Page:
13 September 2013

LAMB Movie of the Month: Demolition Man Review

Ever since I joined the LAMB last year, I've wanted to do something for the Movie of the Month feature. However, since I joined I've either not had the time to get a post done or I've not been able to get hold of the movie in time. This month though, Jay Cluitt of Life vs. Film had his choice of Demolition Man win, which is a film that I already have and have seen a number of times so I can write about it. It also helps that I really enjoy this film.
The plot of the film concerns John Spartan, the most over-the-top police officer imaginable who causes so much destruction that he's nicknamed the Demolition Man. After he's framed for murder by criminal Simon Fenix, he's put in cryo-prison and frozen until 2032 when Fenix, who was also frozen, escapes during a parole hearing and Spartan is unfrozen to capture him. However, the society he wakes up in has become the ultimate politically correct nightmare where there is no crime, no violence and, worst of all, advert songs have become the main form of music. What I love about this is that it turns what could be a very generic action film into a brilliant satire of the extremes of political correctness by conjuring up a world where there is no personal freedom to create the perfect society. I also like the little nods here and there to other works about how bad utopian societies can get with a lack of personal freedom, the most obvious drawing point being from Brave New World, especially through Sandra Bullock's character being named Lenina Huxley, after author of Brave New World Aldous Huxley and the main female character of the book Lenina Crowne, along with other references such as the characters from the past being referred to as savages for their free personal lives and the whole society of Brave New World being based around happiness and making sure that no-one is offended or steps out of line. While the culture clash between Spartan and the society of San Angeles could have gotten boring, the writing in these scenes is so good that it's consistently funny, aided by the actors going all in with the characters and the world. There are some holes in the story however, Spartan being framed for the crime doesn't make sense, mainly since there were 2 other officers with him who saw that the hostages weren't in the building destroyed at the start of the film, it doesn't make sense for Edgar Friendly (a freedom fighter against the utopian society, who often arranges raids on San Angeles for food) to stay in the sewers under the city, mainly since we don't know if the utopia expanded past the city and Dr Cocteau's plan to assassinate Friendly, while making sense in theory, does fall apart when he forgets to give the same Directive 4 he gave to Fenix to the criminals Fenix asked to be awoken to help him. Despite the plotholes though, the satirical elements of the story push it above the typical nonsense present in Stallone films at the time.

The acting in the film is what helps sell the plot. Sylvester Stallone is perfectly cast as Spartan, someone who is determined to do his job, even if it means causing millions of dollars worth of property damage to do so. His reactions to San Angeles are perfect for the character and represent the audience's view of the world. As Huxley, Sandra Bullock does a good job, she works well with Stallone and sells the enthusiastic nature of the character throughout the film, even if the enthusiasm comes at the wrong moments. Wesley Snipes is a great villain as Fenix. Despite how ridiculous his costume design is, you can tell Fenix is a threat throughout the film because of Snipes' presence and fighting ability and it's clear that Snipes is having a lot of fun going so over-the-top in the utopia. As Dr Cocteau, Nigel Hawthorne is brilliant, selling the, as Fenix puts it, "evil Mr Rogers" nature of the character through his calm voice and demeanor throughout the film. Dennis Leary is also perfectly cast as Friendly. Since Leary was one of the most vocal critics of political correctness at the time through his stand-up, his rants about the San Andreas society feel a lot like Leary's real feelings about the political correctness of the 1990's, in fact his rant to Spartan about San Andreas contains word-for-word the rants he used in his stand-up at the time. There are also small but memorable performances from Benjamin Bratt, Bill Cobbs, Bob Gunton and Glenn Shadix and I'm incredibly thankful that Rob Schneider is only in one scene, I mean can you imagine how bad a film which pairs Stallone and Schneider together for most of the running time could be.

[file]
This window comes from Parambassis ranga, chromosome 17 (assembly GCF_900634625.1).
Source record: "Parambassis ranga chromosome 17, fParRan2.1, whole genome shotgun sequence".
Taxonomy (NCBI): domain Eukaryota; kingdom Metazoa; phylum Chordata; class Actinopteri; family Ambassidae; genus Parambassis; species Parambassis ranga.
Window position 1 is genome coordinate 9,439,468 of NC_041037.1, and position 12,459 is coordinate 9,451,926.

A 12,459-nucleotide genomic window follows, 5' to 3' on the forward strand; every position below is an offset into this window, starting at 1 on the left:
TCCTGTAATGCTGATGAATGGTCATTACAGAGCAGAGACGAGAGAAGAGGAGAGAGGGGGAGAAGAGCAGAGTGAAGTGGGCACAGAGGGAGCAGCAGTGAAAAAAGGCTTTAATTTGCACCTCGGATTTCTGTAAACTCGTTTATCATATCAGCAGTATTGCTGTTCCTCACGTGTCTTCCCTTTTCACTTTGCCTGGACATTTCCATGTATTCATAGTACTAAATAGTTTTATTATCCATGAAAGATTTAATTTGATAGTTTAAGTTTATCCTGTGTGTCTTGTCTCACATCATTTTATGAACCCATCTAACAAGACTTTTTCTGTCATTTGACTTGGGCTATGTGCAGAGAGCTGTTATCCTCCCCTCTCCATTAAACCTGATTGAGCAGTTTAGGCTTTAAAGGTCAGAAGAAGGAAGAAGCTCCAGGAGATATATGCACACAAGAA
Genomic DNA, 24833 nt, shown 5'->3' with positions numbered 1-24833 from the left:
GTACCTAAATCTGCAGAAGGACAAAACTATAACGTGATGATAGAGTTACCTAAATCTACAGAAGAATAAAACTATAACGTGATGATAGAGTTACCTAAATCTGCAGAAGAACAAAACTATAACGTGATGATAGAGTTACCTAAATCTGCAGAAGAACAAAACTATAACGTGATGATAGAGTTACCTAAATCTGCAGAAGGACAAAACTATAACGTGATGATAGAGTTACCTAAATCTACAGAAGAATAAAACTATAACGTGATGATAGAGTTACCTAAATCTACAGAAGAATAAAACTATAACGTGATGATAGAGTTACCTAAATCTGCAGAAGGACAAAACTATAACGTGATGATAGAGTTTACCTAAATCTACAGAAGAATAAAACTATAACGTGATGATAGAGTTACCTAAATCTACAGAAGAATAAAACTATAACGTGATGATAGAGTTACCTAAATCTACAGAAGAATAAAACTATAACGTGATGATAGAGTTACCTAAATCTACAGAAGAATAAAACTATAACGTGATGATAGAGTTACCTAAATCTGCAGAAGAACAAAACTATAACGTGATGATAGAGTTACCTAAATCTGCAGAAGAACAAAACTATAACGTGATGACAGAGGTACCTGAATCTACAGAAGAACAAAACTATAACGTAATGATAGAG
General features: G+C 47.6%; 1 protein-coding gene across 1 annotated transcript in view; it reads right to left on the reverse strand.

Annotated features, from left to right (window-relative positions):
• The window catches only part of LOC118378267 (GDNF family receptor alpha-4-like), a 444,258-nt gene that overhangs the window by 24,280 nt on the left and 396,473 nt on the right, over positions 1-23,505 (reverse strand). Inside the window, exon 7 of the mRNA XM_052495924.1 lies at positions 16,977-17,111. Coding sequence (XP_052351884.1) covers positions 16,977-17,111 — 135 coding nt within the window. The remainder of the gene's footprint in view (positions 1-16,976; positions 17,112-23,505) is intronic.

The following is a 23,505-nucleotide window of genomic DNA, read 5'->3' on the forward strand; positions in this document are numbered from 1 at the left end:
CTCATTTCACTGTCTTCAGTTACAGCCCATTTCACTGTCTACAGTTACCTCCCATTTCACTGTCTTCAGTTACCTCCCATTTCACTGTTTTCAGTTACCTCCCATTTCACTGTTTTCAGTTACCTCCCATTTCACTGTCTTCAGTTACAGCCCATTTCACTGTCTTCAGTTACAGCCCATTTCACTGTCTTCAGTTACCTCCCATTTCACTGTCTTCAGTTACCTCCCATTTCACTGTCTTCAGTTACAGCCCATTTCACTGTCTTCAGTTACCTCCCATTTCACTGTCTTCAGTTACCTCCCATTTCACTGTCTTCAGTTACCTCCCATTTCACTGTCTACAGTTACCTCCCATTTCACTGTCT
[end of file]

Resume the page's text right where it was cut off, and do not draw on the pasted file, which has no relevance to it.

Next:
The technical aspects of the film are also really good. The set design and cinematography for San Angeles is excellent, really nailing the utopian society and the changes in technology, especially with the police station and the museum. There are also little things in the design of the film I like, such as the foam which replaces airbags in 2032 and the automatic graffiti remover. The action scenes in the film are also really well directed, especially the one-on-one fights between Stallone and Snipes, really showing off the brilliant fight choreography and the skill of the actors. The only negative aspect I can find for the technical side of the film is with the music which is pretty forgettable, with the exception of the remix of The Police song Demolition Man over the credits.

Overall, I really enjoy Demolition Man. Sure it's silly, cliche ridden and over-the-top but, all these elements are done really well, the action scenes are brilliant, the actors give everything they can to their roles and the satirical elements of the film hold up as well today as they did back in 1993 and help make Demolition Man probably the funnest action film of the period.

My Rating: 4/5

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